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Open AccessArticle

Antimicrobial Activity of Selected Banana Cultivars Against Important Human Pathogens, Including Candida Biofilm

1
Department of Biology, Katholieke Universiteit Leuven, 3000 Leuven, Belgium
2
Plant Physiology and Biochemistry, Universidade Federal de São João Del-Rei, Av. Sebastião Gonçalves Coelho, 400-Chanandour, 35501-296 Divinópolis, MG, Brazil
3
Mayurbhanj Biological Research (MBR), Bhanjpur, Baripada, 751002 Odisha, India
4
International Institute of Tropical Agriculture, Arusha 447, Tanzania
5
Laboratory of Tropical Crop Improvement, Division of Crop Biotechnics, Katholieke Universiteit Leuven, 3001 Leuven, Belgium
6
Bioversity International, 3001 Leuven, Belgium
*
Author to whom correspondence should be addressed.
Authors contributed equally.
Foods 2020, 9(4), 435; https://doi.org/10.3390/foods9040435
Received: 5 February 2020 / Revised: 8 March 2020 / Accepted: 17 March 2020 / Published: 4 April 2020
(This article belongs to the Section Food Quality and Safety)
Ten banana (Musa spp.) cultivars were studied for their antimicrobial properties. Three plant parts (corm, pseudostem and leaves) were collected separately and extracted with different solvents, viz., hexane, acetone, ethanol and water. The 50% inhibitory concentration (IC50) was evaluated using a broth microdilution assay. Eight human bacterial and one fungal pathogen were tested. Acetone and ethanol extract(s) often exhibited significant antimicrobial activity, while hexane extracts were less active. Aqueous extracts often showed microbial growth, possibly by endophytes. Leaf extracts were most active, followed by pseudostem, and corm was least active. All the tested banana cultivars were found to contain antimicrobials, as demonstrated by inhibition of selected human pathogens. However, cultivars such as Dole, Saba, Fougamou, Namwah Khom, Pelipita and Mbwazirume showed a broad-spectrum activity, inhibiting all tested pathogens. Other cultivars such as Petit Naine and Kluai Tiparot showed a narrow-spectrum activity, including antibiofilm activity against Candida albicans. Our results support the use of different parts of banana plants in traditional human medicine for infections, including diarrhea and dysentery, and some sexually transmitted diseases, as well as for packaging spoilable materials like food. View Full-Text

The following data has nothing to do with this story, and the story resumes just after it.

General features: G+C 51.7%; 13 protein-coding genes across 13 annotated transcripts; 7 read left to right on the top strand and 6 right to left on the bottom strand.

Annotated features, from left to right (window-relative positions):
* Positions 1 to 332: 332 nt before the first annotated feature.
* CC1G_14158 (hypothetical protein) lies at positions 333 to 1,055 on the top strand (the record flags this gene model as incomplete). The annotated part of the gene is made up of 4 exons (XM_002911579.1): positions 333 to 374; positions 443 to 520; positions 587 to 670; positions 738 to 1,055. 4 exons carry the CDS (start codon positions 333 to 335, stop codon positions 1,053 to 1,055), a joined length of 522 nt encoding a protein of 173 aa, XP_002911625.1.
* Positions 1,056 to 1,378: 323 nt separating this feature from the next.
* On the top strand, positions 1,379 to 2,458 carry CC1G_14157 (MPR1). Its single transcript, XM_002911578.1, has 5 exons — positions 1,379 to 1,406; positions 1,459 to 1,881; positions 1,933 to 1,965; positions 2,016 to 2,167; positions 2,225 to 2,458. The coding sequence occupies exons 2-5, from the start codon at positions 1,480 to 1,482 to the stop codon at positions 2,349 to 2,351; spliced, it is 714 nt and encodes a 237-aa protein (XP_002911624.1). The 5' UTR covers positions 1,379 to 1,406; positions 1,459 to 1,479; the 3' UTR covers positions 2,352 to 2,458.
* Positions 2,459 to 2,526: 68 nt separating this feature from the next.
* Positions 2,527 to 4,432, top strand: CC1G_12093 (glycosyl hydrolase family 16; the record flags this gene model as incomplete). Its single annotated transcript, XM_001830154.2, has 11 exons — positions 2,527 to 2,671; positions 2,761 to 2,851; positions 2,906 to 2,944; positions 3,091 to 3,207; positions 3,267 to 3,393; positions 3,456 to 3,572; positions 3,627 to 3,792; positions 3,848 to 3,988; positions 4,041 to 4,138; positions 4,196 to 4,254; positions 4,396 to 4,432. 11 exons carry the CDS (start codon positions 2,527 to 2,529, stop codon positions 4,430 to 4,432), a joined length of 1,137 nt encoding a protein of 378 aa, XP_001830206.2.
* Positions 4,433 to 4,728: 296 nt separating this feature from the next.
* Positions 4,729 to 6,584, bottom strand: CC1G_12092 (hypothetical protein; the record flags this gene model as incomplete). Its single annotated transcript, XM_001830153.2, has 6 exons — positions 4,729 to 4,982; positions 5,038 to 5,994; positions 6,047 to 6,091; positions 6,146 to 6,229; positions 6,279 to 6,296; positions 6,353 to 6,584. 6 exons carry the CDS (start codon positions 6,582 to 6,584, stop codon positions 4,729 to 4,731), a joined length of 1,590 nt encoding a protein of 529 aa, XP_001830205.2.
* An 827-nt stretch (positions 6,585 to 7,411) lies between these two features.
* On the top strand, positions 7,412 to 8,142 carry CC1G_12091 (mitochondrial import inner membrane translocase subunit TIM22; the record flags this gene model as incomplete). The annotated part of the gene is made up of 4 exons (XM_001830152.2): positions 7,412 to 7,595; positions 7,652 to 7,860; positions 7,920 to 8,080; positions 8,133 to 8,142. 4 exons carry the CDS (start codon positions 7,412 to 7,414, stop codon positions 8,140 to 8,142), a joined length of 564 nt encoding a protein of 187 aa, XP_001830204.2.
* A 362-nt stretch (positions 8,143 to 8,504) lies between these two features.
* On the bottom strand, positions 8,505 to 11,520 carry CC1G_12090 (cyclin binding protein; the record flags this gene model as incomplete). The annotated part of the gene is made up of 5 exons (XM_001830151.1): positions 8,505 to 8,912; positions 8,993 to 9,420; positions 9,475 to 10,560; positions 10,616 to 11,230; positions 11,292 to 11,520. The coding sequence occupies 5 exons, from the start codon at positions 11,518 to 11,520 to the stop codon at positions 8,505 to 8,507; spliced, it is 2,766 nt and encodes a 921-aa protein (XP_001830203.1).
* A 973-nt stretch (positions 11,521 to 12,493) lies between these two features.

Keywords: antimicrobial activity; banana cultivars; biofilm inhibitory concentration; food-borne pathogens; Musa spp. antimicrobial activity; banana cultivars; biofilm inhibitory concentration; food-borne pathogens; Musa spp.
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MDPI and ACS Style

Jouneghani, R.S.; Castro, A.H.F.; Panda, S.K.; Swennen, R.; Luyten, W. Antimicrobial Activity of Selected Banana Cultivars Against Important Human Pathogens, Including Candida Biofilm. Foods 2020, 9, 435. https://doi.org/10.3390/foods9040435

AMA Style

Jouneghani RS, Castro AHF, Panda SK, Swennen R, Luyten W. Antimicrobial Activity of Selected Banana Cultivars Against Important Human Pathogens, Including Candida Biofilm. Foods. 2020; 9(4):435. https://doi.org/10.3390/foods9040435

Chicago/Turabian Style

Jouneghani, Ramin S.; Castro, Ana H.F.; Panda, Sujogya K.; Swennen, Rony; Luyten, Walter. 2020. "Antimicrobial Activity of Selected Banana Cultivars Against Important Human Pathogens, Including Candida Biofilm" Foods 9, no. 4: 435. https://doi.org/10.3390/foods9040435

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